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DALLAS (CBSDFW.COM) – “It’s been 106 days since she’s been gone,” said Felita Verdell.

The Dallas grandmother marked her calendar the minute her granddaughter ran away in October. She called police to report her missing, but days and weeks turned into months without answers.

“She don’t have no money, no food, or anything like that. Where she is, like I said, ‘I don’t know.’ ”

Thus, Verdell turned to Melissa Woodward and Shanna Poteet. The women — both busy mothers with full-time jobs — run a non-profit called For the Sake of One. They said too many teenagers run away from home, only to be trapped by sex traffickers.

“I’ve been there. I started this organization because I’m a survivor of sex trafficking. I was sold on the streets of Dallas,” said Woodward.

And while you may think it can’t happen to your child, Woodward and Poteet said: think again.

“One of our cases was a man who was a friend of a friend of the mother, who shared a picture on Facebook.”

Woodward said the man saw a photo posted by a San Antonio woman. It showed her daughter in a cheerleading uniform, standing proudly next to her new car. Just enough information, she said, for a total stranger to approach the girl.

“He now has a complete description of her, what school she goes to… the license plate on the car. From that information he lured her from that school and she was gone for six and a half months, being sold to anywhere from 15 to 20 men a night.”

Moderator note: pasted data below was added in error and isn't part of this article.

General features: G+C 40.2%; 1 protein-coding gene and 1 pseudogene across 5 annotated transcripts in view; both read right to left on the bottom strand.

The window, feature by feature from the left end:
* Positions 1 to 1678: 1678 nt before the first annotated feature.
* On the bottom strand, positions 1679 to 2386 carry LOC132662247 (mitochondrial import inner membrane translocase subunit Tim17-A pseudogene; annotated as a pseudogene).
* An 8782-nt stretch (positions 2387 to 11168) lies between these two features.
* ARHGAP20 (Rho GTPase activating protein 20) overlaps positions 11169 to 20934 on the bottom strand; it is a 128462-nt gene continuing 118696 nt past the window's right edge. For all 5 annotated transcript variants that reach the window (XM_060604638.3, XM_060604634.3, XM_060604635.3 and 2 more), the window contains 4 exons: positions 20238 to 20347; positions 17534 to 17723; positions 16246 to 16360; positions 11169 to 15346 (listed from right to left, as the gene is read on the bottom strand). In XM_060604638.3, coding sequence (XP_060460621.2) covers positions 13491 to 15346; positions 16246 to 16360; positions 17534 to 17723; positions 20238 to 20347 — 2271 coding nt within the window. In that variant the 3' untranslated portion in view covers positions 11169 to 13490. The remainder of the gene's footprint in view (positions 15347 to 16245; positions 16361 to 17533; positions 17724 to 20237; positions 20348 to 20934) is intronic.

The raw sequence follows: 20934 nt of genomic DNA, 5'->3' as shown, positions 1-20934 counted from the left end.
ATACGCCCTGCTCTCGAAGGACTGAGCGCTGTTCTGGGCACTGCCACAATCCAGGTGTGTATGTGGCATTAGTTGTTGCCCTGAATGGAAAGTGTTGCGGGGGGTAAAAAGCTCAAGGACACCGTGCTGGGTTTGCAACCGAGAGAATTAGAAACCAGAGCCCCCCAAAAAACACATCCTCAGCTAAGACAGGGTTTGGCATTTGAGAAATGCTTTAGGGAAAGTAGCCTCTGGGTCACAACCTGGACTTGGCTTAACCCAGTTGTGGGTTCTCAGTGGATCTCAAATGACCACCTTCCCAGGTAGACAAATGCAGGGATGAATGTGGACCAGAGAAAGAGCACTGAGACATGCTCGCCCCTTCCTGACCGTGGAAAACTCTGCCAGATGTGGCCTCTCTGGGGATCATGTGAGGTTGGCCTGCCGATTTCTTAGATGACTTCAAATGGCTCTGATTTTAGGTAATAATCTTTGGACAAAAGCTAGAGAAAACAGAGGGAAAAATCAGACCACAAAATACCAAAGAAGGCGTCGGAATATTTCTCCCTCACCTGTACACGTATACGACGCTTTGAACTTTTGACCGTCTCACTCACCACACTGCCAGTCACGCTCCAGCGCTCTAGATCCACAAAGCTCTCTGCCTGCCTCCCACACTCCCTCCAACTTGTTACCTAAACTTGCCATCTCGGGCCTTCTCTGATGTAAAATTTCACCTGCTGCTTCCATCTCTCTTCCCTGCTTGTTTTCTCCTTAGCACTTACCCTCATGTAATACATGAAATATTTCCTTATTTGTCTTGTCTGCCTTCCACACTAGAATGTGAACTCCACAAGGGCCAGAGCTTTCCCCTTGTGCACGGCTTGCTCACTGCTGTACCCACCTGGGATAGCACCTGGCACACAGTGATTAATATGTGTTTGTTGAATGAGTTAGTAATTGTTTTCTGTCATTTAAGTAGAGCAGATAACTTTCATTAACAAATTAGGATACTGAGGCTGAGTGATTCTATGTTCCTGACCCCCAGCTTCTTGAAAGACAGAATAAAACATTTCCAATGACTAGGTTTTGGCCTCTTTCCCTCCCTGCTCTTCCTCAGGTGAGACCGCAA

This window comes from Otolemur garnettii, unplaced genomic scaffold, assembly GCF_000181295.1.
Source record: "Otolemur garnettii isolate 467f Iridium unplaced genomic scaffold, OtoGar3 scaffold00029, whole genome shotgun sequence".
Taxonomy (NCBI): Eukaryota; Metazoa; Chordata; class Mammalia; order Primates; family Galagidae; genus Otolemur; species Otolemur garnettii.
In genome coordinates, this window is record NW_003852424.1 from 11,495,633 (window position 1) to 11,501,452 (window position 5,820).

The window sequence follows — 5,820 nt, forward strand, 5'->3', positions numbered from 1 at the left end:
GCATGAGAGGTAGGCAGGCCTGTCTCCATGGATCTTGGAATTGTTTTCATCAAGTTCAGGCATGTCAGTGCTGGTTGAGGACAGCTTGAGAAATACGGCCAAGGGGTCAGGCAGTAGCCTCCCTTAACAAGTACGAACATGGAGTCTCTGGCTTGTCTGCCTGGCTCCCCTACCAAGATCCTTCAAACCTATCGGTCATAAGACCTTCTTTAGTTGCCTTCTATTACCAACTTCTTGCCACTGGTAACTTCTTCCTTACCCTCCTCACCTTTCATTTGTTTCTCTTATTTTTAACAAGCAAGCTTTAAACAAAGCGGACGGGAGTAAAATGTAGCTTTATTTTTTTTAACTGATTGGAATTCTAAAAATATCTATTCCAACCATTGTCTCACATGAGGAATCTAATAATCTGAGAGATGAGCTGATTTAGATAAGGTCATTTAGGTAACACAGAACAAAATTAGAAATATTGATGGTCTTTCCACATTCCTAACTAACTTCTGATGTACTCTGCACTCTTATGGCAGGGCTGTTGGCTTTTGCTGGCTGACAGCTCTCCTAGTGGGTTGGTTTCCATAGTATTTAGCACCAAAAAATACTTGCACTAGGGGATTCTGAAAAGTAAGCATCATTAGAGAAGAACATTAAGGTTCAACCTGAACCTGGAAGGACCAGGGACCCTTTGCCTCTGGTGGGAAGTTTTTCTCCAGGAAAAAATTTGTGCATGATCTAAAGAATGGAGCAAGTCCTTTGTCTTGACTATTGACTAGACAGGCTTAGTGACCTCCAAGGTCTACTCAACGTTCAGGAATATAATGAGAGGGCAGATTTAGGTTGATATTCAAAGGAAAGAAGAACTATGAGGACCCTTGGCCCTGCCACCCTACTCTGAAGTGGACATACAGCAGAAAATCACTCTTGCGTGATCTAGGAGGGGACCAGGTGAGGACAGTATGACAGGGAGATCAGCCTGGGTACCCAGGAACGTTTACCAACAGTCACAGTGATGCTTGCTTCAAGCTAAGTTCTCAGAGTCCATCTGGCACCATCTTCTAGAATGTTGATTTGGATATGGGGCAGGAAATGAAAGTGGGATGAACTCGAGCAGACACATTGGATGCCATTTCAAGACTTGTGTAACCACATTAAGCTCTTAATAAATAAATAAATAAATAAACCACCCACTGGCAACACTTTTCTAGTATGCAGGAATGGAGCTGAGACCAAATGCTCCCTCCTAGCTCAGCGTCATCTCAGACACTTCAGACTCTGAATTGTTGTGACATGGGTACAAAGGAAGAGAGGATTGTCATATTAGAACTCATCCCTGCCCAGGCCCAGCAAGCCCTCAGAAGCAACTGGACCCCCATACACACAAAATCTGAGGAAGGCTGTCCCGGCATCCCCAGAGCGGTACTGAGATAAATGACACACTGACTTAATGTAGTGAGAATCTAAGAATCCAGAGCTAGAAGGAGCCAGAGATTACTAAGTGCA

A nightmare that started with a picture someone could find in their feed almost any day. The crime that used to be on the streets, or on seedy websites, is now part of everyday life. Child advocates say main stream social media is connecting teens and traffickers.

“These guys say ‘oh, we love you’ and mom and dad are busy in corporate America… but this 19-year-old guy who has all this money and puts on a great show that he loves her, and buys her makeup and jewelry,” said Woodward, “that girl follows that guy and the minute she gets in that car, she’s going to hell and she ain’t coming back.”

The women said once the teens are gone, they slip through the cracks. The National Center for Missing & Exploited Children estimates that one in six runaways are likely victims of child sex trafficking.

“The cops don’t have the manpower or the mandate unfortunately, to go out and look for these kids.”

Kids who are being lured in by social media, are then sold the same way, according to Woodward. “They’re actually selling themselves or someone is selling them on Facebook, on Kik, on Snapchat.”

So how do parents protect themselves and their children?

Strict privacy settings are a good start, but Woodward said you need to really look at each picture before you post, to learn just how much information you’re giving away. Don’t show your vehicle’s license plates or mention your child’s school, and be careful who can see or share your posts.

Facebook provides a guide for private settings, reporting problems and removing inappropriate pictures. Click here to see it.

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